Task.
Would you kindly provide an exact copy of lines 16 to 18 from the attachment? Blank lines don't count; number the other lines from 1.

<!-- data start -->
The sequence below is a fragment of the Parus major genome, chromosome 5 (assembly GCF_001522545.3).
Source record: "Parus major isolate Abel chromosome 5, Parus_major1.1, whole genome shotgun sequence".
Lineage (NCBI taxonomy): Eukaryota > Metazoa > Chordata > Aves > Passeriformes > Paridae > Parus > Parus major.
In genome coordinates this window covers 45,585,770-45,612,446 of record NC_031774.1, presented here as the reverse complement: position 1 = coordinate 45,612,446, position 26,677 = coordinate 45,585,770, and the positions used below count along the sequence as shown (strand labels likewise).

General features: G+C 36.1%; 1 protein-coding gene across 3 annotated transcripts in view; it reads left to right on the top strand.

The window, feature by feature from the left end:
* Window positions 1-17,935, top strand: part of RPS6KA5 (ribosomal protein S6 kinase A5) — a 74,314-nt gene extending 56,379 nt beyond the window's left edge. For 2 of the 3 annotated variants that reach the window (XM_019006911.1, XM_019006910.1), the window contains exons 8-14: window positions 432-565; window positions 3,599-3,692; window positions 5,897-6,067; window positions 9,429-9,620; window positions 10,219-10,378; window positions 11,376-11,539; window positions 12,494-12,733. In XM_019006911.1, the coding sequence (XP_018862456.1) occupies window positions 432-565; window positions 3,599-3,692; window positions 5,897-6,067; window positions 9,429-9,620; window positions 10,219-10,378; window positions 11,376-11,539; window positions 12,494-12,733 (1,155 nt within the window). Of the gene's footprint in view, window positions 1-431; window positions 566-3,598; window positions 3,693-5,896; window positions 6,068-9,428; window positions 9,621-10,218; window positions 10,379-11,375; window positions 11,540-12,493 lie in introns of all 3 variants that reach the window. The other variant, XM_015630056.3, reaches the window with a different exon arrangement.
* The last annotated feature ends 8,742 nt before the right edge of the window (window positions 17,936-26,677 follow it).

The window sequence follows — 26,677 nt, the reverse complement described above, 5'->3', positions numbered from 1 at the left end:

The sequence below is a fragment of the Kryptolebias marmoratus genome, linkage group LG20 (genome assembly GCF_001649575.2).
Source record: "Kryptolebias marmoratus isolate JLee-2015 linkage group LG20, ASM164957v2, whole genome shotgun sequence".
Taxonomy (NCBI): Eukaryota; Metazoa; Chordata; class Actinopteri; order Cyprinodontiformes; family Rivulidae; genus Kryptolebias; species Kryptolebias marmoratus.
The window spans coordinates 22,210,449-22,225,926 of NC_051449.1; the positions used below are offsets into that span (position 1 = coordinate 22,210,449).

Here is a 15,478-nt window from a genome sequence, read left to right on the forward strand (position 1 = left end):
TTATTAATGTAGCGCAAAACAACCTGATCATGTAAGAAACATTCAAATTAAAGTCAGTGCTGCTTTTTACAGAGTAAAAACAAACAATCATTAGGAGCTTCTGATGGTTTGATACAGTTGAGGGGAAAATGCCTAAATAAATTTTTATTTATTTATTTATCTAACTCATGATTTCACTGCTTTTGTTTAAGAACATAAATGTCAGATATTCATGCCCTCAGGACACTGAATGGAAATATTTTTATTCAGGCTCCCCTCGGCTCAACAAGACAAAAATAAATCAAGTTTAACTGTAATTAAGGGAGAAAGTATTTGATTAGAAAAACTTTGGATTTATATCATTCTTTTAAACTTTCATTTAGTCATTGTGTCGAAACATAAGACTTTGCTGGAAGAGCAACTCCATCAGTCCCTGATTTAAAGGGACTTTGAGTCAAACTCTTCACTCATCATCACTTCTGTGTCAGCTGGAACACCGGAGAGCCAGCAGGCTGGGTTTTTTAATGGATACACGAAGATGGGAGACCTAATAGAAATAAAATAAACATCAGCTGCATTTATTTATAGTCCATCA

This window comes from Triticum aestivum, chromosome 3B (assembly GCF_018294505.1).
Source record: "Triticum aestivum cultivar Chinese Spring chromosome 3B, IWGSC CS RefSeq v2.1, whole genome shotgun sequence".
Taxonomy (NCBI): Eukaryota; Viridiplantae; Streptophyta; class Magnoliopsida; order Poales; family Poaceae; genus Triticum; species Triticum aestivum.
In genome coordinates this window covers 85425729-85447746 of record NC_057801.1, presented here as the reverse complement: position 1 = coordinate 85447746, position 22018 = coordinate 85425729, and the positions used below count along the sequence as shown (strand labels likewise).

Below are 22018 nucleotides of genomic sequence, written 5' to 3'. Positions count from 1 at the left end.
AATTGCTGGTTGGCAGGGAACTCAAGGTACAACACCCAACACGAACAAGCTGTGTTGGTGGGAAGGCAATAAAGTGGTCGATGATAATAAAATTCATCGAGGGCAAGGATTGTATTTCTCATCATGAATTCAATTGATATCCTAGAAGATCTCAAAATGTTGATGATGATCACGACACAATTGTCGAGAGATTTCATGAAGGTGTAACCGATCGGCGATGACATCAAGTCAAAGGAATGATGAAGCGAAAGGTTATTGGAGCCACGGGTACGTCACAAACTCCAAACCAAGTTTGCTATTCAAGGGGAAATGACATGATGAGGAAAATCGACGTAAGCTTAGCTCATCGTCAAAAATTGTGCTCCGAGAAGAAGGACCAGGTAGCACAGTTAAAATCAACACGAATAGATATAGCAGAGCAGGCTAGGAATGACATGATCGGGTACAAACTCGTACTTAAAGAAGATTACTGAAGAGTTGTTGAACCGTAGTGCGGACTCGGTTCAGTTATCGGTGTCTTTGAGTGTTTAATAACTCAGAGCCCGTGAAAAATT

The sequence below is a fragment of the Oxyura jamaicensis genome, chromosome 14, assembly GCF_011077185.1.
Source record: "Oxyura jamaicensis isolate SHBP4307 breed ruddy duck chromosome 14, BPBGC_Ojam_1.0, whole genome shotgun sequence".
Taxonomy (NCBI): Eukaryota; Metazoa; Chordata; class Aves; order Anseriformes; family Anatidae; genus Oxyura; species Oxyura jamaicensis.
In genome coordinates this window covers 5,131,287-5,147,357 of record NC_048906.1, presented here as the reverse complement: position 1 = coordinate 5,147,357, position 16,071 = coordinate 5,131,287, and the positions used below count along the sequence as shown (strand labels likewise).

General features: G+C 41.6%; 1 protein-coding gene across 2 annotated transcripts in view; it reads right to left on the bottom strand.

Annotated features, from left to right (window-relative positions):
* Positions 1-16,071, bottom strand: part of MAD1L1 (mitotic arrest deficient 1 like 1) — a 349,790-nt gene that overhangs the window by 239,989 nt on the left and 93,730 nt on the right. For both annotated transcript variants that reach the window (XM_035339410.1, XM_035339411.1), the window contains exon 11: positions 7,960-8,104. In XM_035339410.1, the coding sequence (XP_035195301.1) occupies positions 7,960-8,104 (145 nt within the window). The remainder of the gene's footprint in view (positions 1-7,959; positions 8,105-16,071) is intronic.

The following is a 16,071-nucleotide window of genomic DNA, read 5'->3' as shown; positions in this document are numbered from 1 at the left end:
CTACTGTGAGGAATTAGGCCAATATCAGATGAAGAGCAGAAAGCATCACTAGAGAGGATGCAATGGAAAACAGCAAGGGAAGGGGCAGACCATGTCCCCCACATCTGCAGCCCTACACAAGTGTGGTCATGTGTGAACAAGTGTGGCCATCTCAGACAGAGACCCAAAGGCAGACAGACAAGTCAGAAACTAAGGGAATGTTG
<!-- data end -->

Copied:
This window comes from Triticum aestivum, chromosome 3B (assembly GCF_018294505.1).
Source record: "Triticum aestivum cultivar Chinese Spring chromosome 3B, IWGSC CS RefSeq v2.1, whole genome shotgun sequence".
Taxonomy (NCBI): Eukaryota; Viridiplantae; Streptophyta; class Magnoliopsida; order Poales; family Poaceae; genus Triticum; species Triticum aestivum.